Symptoms include shortness of breath, headaches, night sweats and weight loss in the early stages.

Figures suggest about 20,000 Americans are now catching the disease every year, double the number from five years ago.

Those most at risk include people who work outside in areas where the fungus naturally occurs.

There’s no cure for Valley fever which can be deadly in rare cases, with doctors instead focusing on early detection to treat the disease.

There is no cure, with treatment instead relying on early diagnosis to quickly curb symptoms. Infected patients cannot pass the fungus to others.

Chan told the Insider the illness began one-and-a-half years ago when pain shot through her neck and back on New Year’s Eve when she was climbing out of the bath.

Six days later it developed into a phlegmy cough and the pain spread across the rest of her body. 

Describing her symptoms, she said: ‘It felt like an elephant was stepping on my chest.’ 

Initially doctors thought she had run-of-the-mill back pain and gave her painkillers, but switched to cough medicine when the other symptom appeared.

But after the illness didn’t clear they sent her for X-rays which revealed small nodules insider her lungs — leading them to suspect pneumonia.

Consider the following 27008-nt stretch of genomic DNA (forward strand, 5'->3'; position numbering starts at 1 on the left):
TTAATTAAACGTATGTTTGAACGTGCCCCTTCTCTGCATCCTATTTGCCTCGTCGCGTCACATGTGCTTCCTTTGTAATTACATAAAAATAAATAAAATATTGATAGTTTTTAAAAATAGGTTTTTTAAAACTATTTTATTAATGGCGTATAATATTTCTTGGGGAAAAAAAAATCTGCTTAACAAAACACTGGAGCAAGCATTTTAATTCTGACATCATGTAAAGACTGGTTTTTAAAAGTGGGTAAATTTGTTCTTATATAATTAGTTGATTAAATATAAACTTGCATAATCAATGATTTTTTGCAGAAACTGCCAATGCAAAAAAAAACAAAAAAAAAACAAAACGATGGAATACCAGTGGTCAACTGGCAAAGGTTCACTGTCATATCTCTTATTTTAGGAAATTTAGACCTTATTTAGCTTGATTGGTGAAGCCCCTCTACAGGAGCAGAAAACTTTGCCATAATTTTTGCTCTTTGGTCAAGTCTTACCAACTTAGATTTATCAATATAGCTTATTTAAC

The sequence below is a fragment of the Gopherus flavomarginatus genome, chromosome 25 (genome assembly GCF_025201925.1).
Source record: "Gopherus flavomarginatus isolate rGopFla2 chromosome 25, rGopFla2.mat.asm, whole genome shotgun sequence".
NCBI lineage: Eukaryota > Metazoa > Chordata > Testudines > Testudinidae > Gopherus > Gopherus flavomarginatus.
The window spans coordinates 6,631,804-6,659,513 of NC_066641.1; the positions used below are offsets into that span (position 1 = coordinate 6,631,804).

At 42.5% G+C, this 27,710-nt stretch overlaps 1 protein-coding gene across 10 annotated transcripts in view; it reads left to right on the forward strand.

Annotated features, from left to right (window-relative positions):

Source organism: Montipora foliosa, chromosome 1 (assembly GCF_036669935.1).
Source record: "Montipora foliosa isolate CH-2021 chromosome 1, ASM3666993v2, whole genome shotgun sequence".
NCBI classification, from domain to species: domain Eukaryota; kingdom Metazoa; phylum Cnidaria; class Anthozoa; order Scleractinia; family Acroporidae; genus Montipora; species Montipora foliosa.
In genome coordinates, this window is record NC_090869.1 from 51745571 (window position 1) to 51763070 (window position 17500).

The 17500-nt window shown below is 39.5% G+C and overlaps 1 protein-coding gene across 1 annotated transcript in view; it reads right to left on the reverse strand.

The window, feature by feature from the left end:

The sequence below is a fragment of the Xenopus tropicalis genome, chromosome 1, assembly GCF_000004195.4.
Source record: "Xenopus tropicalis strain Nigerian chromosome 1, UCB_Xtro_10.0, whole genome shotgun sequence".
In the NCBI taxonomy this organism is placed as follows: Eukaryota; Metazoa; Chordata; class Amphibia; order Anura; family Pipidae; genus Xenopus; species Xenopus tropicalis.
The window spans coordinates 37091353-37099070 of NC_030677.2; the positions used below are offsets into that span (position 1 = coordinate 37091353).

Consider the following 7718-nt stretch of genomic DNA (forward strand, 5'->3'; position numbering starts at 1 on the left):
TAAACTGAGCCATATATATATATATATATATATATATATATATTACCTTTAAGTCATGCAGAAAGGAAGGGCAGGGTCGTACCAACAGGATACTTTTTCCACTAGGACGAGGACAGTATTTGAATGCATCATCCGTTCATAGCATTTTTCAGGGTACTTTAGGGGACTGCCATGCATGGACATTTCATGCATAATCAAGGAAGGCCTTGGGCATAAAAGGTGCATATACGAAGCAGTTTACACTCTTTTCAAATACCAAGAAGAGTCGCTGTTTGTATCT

She was then admitted to the Emergecy Room for ten days where doctors ran a whole host of tests.

But swabs for tuberculosis, HIV, Legionnaires’, Covid and several other fungal infections all came back negative. Stumped, at one point doctors even considered a lung biopsy to check for cancer.

Eventually, however, an antibody test was run for Valley fever — which came back positive.

She was then put on heavy doses of the antifungal fluconazole to fight the infection, which were administered until November 2021. 

But Chan said they sapped her appetite, left her with brain fog and forced her to take several months off work. 

It was another six months before she began to feel more recovered.

She said: ‘It wasn’t until mid-May of this year that I started to feel like I was getting my strength back and feeling clear in the head.’

But it was at this time that her partner Lucas Marton, 34, proposed.

Chan isn’t sure how she caught the disease, although it is caught from disturbing soil and breathing in sores.

She has revealed her diagnosis and experience in order to raise awareness of the disaese.

The pair are pictured together. They are now engaged, following her battle with the disease

Valley fever is spreading in the United States and triggered 20,000 cases last year, more than double the number recorded five years ago (Picture of the fungus)

It has been recorded across the southwestern United States and in Washington. It is caught by breathing in spores released when soil is disturbed

The Centers for Disease Control and Prevention (CDC) says people in areas where Valley fever is present should avoid breathing in dust.

Staying inside during dust storms, avoiding gardening and digging, and using air filtration indoors are other ways to avoid the disease.

Surveillance suggests about 20,000 people catch the disease every year, although most cases are mild.

But experts warn many cases likely go undiagnosed because of a lack of awareness among medics, meaning they do not test for the disease.